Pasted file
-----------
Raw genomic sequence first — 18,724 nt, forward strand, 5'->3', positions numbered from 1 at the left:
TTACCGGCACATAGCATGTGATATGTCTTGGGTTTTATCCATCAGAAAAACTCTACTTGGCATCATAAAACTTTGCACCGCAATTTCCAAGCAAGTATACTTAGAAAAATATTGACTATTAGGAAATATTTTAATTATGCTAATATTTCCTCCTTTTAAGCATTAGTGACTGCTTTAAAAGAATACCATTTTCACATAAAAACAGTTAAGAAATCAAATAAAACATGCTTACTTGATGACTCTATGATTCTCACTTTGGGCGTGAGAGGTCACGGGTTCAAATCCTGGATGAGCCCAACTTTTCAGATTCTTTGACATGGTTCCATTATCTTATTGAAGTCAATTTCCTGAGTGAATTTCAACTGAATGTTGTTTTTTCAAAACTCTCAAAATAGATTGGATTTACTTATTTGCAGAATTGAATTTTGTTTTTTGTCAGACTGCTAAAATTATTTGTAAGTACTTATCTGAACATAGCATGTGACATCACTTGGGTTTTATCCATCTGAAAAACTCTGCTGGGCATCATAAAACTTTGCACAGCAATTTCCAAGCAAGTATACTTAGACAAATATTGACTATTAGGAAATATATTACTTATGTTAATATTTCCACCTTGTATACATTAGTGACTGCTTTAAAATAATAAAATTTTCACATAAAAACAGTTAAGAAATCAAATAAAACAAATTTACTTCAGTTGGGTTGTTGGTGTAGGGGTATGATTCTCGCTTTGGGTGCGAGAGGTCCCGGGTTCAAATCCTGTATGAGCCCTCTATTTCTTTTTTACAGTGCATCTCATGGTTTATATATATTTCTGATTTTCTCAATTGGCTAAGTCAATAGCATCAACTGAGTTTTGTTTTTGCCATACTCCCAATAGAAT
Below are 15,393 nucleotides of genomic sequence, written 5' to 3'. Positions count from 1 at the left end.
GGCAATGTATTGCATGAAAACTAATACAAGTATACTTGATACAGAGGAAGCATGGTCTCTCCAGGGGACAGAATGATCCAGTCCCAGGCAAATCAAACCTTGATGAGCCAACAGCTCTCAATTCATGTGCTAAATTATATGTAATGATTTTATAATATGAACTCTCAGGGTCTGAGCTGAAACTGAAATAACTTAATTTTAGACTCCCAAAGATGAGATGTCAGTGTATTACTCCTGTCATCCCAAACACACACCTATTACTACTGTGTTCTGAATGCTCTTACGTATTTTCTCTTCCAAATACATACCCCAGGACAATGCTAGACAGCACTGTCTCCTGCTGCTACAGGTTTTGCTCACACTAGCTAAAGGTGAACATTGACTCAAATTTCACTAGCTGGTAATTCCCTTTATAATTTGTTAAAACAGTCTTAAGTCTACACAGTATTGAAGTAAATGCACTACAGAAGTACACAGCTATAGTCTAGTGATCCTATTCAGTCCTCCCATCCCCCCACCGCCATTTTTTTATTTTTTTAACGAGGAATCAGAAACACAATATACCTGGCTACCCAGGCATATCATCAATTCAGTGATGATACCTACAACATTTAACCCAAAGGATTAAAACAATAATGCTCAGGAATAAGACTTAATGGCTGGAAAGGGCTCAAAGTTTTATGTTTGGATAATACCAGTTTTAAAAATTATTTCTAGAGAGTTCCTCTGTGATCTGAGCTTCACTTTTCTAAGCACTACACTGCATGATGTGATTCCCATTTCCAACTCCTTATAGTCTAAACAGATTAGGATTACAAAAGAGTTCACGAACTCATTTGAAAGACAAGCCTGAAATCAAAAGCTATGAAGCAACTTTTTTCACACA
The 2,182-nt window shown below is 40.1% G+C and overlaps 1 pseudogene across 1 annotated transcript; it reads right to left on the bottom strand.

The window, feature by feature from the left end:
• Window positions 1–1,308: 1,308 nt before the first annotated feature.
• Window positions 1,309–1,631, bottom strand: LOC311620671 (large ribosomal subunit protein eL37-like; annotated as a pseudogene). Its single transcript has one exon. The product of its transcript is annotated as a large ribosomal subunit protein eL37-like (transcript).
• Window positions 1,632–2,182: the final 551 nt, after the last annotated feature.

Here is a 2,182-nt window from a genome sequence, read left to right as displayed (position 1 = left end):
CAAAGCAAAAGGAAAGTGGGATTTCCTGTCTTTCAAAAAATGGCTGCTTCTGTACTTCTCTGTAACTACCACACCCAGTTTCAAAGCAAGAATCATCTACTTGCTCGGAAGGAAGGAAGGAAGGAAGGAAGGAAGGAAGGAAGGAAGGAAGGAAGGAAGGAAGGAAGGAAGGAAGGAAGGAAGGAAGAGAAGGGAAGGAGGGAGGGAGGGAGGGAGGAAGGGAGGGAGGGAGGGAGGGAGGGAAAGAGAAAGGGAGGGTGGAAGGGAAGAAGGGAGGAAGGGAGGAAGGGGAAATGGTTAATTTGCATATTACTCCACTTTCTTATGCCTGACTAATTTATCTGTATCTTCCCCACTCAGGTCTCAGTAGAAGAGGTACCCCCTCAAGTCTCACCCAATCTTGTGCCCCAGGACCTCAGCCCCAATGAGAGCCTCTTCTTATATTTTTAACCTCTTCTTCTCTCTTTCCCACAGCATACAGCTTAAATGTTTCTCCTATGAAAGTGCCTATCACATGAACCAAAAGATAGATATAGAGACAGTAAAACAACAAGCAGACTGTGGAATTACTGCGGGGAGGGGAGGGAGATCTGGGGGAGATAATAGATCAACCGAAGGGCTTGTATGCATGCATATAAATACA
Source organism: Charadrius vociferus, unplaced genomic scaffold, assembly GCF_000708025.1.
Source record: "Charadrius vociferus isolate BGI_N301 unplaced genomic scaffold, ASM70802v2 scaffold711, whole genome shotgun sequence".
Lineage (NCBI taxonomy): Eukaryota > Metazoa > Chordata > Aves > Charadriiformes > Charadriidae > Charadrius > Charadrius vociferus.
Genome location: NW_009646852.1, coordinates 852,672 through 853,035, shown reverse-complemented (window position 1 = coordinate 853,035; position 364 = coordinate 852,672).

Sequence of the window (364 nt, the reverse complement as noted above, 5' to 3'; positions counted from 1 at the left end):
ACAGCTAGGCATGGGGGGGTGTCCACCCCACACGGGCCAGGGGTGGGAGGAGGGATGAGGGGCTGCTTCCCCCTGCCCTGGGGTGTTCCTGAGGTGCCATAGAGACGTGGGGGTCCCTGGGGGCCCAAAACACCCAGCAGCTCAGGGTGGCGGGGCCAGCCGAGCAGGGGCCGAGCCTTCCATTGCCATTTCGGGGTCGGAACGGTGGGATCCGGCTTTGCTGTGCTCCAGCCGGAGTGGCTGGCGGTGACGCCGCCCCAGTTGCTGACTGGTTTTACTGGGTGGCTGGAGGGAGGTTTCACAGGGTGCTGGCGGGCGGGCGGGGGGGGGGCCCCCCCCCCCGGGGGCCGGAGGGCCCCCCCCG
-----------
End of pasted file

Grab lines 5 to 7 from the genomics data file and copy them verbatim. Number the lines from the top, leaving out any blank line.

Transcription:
The 2,182-nt window shown below is 40.1% G+C and overlaps 1 pseudogene across 1 annotated transcript; it reads right to left on the bottom strand.

The window, feature by feature from the left end:
• Window positions 1–1,308: 1,308 nt before the first annotated feature.